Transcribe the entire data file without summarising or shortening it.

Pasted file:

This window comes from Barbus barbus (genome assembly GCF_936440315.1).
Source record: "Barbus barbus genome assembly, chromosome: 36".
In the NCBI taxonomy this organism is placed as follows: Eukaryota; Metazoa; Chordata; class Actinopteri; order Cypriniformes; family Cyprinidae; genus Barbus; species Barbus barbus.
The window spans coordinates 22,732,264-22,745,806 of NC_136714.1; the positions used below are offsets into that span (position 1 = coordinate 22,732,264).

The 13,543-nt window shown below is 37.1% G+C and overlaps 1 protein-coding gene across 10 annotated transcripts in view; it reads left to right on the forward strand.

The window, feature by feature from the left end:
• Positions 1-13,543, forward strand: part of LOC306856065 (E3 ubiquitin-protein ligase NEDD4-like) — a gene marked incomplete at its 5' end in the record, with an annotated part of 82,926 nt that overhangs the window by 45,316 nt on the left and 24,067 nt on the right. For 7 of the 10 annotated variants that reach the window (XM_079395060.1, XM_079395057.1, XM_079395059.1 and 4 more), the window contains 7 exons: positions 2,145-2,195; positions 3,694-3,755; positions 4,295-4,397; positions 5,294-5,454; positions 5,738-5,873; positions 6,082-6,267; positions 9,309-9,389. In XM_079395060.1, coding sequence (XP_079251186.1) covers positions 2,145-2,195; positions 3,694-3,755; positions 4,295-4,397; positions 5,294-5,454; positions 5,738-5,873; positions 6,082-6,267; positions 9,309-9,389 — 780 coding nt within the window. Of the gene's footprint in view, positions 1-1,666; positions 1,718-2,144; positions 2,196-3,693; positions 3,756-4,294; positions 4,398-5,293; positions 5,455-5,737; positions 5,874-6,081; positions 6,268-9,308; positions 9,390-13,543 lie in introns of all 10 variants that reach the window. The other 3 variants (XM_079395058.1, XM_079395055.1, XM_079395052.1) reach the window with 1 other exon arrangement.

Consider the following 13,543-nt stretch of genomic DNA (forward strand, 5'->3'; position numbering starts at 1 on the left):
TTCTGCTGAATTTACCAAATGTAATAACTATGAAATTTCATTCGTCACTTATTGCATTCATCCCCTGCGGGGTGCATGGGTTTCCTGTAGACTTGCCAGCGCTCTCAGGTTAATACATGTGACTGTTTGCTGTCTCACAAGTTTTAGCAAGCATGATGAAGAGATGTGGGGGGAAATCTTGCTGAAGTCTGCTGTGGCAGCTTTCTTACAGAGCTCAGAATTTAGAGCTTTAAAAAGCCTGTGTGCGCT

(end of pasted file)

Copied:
This window comes from Barbus barbus (genome assembly GCF_936440315.1).
Source record: "Barbus barbus genome assembly, chromosome: 36".
In the NCBI taxonomy this organism is placed as follows: Eukaryota; Metazoa; Chordata; class Actinopteri; order Cypriniformes; family Cyprinidae; genus Barbus; species Barbus barbus.
The window spans coordinates 22,732,264-22,745,806 of NC_136714.1; the positions used below are offsets into that span (position 1 = coordinate 22,732,264).

The 13,543-nt window shown below is 37.1% G+C and overlaps 1 protein-coding gene across 10 annotated transcripts in view; it reads left to right on the forward strand.

The window, feature by feature from the left end:
• Positions 1-13,543, forward strand: part of LOC306856065 (E3 ubiquitin-protein ligase NEDD4-like) — a gene marked incomplete at its 5' end in the record, with an annotated part of 82,926 nt that overhangs the window by 45,316 nt on the left and 24,067 nt on the right. For 7 of the 10 annotated variants that reach the window (XM_079395060.1, XM_079395057.1, XM_079395059.1 and 4 more), the window contains 7 exons: positions 2,145-2,195; positions 3,694-3,755; positions 4,295-4,397; positions 5,294-5,454; positions 5,738-5,873; positions 6,082-6,267; positions 9,309-9,389. In XM_079395060.1, coding sequence (XP_079251186.1) covers positions 2,145-2,195; positions 3,694-3,755; positions 4,295-4,397; positions 5,294-5,454; positions 5,738-5,873; positions 6,082-6,267; positions 9,309-9,389 — 780 coding nt within the window. Of the gene's footprint in view, positions 1-1,666; positions 1,718-2,144; positions 2,196-3,693; positions 3,756-4,294; positions 4,398-5,293; positions 5,455-5,737; positions 5,874-6,081; positions 6,268-9,308; positions 9,390-13,543 lie in introns of all 10 variants that reach the window. The other 3 variants (XM_079395058.1, XM_079395055.1, XM_079395052.1) reach the window with 1 other exon arrangement.

Consider the following 13,543-nt stretch of genomic DNA (forward strand, 5'->3'; position numbering starts at 1 on the left):
TTCTGCTGAATTTACCAAATGTAATAACTATGAAATTTCATTCGTCACTTATTGCATTCATCCCCTGCGGGGTGCATGGGTTTCCTGTAGACTTGCCAGCGCTCTCAGGTTAATACATGTGACTGTTTGCTGTCTCACAAGTTTTAGCAAGCATGATGAAGAGATGTGGGGGGAAATCTTGCTGAAGTCTGCTGTGGCAGCTTTCTTACAGAGCTCAGAATTTAGAGCTTTAAAAAGCCTGTGTGCGCT